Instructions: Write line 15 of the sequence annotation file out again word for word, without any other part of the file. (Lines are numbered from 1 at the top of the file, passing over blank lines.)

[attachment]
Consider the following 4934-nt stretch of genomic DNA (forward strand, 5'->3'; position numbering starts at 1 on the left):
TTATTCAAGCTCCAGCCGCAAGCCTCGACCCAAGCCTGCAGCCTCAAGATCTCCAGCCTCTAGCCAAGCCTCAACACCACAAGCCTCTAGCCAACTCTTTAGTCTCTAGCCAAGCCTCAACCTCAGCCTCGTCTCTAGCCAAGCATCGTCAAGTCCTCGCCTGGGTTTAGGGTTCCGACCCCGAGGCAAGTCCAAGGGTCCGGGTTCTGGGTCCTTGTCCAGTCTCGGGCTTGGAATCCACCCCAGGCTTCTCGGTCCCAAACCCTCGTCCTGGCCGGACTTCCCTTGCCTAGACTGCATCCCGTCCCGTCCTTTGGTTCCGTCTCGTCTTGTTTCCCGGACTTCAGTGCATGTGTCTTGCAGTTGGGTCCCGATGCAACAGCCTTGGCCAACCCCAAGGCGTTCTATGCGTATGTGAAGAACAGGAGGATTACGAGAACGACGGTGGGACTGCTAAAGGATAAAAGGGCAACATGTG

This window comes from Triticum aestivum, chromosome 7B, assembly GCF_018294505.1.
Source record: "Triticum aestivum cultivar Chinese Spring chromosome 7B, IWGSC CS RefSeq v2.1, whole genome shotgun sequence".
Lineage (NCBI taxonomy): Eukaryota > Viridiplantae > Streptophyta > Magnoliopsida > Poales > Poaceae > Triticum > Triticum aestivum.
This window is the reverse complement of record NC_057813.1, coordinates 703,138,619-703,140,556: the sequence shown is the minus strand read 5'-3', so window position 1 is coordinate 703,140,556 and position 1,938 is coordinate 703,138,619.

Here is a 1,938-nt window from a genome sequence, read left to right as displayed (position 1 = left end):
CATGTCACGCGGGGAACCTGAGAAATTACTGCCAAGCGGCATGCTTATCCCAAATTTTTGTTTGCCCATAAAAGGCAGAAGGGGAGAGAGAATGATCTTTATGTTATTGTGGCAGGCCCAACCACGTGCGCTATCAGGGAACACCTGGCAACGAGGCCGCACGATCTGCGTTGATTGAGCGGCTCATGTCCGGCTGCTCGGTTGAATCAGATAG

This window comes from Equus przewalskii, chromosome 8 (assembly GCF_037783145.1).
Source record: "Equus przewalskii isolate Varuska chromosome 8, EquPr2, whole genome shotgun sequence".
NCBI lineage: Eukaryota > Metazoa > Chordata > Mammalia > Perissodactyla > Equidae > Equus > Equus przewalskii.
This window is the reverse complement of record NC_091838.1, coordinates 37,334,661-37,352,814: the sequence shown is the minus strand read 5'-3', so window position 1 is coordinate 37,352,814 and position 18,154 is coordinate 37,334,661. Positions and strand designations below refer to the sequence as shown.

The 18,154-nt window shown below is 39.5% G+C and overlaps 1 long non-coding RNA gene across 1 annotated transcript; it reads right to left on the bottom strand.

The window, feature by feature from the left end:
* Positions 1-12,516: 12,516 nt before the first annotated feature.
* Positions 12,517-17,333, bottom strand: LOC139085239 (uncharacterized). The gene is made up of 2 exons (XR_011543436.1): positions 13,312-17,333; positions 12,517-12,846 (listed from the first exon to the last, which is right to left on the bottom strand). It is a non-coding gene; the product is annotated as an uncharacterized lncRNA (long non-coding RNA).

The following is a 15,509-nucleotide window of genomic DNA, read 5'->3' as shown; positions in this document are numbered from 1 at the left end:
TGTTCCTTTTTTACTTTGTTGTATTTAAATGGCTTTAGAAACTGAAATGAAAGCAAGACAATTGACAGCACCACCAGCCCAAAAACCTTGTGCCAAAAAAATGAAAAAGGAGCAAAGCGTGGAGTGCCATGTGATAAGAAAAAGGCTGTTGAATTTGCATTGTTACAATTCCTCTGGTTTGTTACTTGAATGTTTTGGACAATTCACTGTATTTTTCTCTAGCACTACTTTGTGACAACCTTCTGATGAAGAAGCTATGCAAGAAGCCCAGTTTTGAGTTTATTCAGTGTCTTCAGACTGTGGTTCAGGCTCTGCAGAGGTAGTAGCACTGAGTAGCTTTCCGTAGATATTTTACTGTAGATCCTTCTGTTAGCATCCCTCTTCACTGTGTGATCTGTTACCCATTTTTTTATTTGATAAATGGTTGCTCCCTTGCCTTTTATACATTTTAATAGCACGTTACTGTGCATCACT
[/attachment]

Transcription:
* Positions 1-12,516: 12,516 nt before the first annotated feature.